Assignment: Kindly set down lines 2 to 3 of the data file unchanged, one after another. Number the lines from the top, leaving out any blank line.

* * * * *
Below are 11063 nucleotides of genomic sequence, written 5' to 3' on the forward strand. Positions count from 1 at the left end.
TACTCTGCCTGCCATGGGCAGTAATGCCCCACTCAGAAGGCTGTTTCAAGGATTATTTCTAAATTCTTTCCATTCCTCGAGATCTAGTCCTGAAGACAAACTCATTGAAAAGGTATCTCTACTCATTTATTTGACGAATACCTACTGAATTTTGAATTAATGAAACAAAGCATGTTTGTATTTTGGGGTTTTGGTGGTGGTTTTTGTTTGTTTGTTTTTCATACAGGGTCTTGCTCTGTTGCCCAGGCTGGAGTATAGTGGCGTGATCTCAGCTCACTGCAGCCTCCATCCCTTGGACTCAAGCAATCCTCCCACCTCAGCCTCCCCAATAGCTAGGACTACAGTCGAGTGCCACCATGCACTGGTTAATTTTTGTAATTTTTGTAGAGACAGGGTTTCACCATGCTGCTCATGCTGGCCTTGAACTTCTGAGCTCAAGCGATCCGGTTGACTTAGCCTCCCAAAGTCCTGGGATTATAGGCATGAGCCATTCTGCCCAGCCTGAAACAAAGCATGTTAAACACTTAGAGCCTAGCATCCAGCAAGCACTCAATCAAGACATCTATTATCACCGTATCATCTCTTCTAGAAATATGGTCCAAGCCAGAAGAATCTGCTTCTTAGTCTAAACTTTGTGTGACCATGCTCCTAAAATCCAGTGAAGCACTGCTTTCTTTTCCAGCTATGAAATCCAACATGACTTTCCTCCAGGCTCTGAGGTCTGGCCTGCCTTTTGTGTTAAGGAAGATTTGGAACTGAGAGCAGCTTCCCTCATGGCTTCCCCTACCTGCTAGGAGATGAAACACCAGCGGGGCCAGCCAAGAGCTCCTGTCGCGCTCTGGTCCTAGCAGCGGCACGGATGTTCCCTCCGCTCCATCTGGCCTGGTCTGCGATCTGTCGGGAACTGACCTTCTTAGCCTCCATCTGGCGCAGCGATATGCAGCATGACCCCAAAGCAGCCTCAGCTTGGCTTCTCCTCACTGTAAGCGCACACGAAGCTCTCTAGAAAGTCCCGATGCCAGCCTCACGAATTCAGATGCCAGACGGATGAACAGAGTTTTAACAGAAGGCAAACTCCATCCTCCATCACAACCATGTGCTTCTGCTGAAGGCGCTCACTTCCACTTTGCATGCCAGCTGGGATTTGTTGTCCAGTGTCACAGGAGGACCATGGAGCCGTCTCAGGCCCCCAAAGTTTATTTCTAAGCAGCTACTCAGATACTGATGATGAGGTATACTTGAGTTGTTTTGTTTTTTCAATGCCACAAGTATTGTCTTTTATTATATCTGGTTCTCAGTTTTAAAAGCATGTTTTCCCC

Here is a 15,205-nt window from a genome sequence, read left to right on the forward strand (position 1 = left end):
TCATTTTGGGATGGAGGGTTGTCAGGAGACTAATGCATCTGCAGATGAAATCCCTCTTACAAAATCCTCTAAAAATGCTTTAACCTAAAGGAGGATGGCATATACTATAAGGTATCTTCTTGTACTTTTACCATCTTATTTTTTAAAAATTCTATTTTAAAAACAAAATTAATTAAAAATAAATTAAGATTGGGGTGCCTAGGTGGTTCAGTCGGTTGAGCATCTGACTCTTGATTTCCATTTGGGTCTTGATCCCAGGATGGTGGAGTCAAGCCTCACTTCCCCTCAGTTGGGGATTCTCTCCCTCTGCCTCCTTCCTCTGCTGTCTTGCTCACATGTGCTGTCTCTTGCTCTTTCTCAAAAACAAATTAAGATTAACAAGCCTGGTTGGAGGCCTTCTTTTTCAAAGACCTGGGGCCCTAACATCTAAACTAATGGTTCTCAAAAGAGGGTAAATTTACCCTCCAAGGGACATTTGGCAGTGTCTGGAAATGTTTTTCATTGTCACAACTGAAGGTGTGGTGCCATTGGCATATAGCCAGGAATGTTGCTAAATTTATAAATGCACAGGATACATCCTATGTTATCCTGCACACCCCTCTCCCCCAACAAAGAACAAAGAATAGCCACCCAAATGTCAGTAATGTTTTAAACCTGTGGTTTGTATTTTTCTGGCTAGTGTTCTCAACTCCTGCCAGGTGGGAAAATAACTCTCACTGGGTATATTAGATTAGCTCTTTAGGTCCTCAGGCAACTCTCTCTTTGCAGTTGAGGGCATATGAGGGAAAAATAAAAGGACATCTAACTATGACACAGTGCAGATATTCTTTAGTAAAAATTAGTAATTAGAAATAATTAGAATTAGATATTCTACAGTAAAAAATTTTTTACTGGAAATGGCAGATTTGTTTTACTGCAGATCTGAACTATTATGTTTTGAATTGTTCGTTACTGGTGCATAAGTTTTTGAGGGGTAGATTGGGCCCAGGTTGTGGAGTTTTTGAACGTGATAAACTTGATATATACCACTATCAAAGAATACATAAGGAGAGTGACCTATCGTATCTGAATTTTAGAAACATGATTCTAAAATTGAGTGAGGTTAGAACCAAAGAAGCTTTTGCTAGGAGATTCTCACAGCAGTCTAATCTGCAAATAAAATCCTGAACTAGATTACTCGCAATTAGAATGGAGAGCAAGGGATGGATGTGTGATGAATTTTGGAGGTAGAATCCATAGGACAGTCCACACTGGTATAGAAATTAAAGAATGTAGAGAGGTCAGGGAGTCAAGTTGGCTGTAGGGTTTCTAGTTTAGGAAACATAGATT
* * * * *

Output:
TACTCTGCCTGCCATGGGCAGTAATGCCCCACTCAGAAGGCTGTTTCAAGGATTATTTCTAAATTCTTTCCATTCCTCGAGATCTAGTCCTGAAGACAAACTCATTGAAAAGGTATCTCTACTCATTTATTTGACGAATACCTACTGAATTTTGAATTAATGAAACAAAGCATGTTTGTATTTTGGGGTTTTGGTGGTGGTTTTTGTTTGTTTGTTTTTCATACAGGGTCTTGCTCTGTTGCCCAGGCTGGAGTATAGTGGCGTGATCTCAGCTCACTGCAGCCTCCATCCCTTGGACTCAAGCAATCCTCCCACCTCAGCCTCCCCAATAGCTAGGACTACAGTCGAGTGCCACCATGCACTGGTTAATTTTTGTAATTTTTGTAGAGACAGGGTTTCACCATGCTGCTCATGCTGGCCTTGAACTTCTGAGCTCAAGCGATCCGGTTGACTTAGCCTCCCAAAGTCCTGGGATTATAGGCATGAGCCATTCTGCCCAGCCTGAAACAAAGCATGTTAAACACTTAGAGCCTAGCATCCAGCAAGCACTCAATCAAGACATCTATTATCACCGTATCATCTCTTCTAGAAATATGGTCCAAGCCAGAAGAATCTGCTTCTTAGTCTAAACTTTGTGTGACCATGCTCCTAAAATCCAGTGAAGCACTGCTTTCTTTTCCAGCTATGAAATCCAACATGACTTTCCTCCAGGCTCTGAGGTCTGGCCTGCCTTTTGTGTTAAGGAAGATTTGGAACTGAGAGCAGCTTCCCTCATGGCTTCCCCTACCTGCTAGGAGATGAAACACCAGCGGGGCCAGCCAAGAGCTCCTGTCGCGCTCTGGTCCTAGCAGCGGCACGGATGTTCCCTCCGCTCCATCTGGCCTGGTCTGCGATCTGTCGGGAACTGACCTTCTTAGCCTCCATCTGGCGCAGCGATATGCAGCATGACCCCAAAGCAGCCTCAGCTTGGCTTCTCCTCACTGTAAGCGCACACGAAGCTCTCTAGAAAGTCCCGATGCCAGCCTCACGAATTCAGATGCCAGACGGATGAACAGAGTTTTAACAGAAGGCAAACTCCATCCTCCATCACAACCATGTGCTTCTGCTGAAGGCGCTCACTTCCACTTTGCATGCCAGCTGGGATTTGTTGTCCAGTGTCACAGGAGGACCATGGAGCCGTCTCAGGCCCCCAAAGTTTATTTCTAAGCAGCTACTCAGATACTGATGATGAGGTATACTTGAGTTGTTTTGTTTTTTCAATGCCACAAGTATTGTCTTTTATTATATCTGGTTCTCAGTTTTAAAAGCATGTTTTCCCC

Here is a 15,205-nt window from a genome sequence, read left to right on the forward strand (position 1 = left end):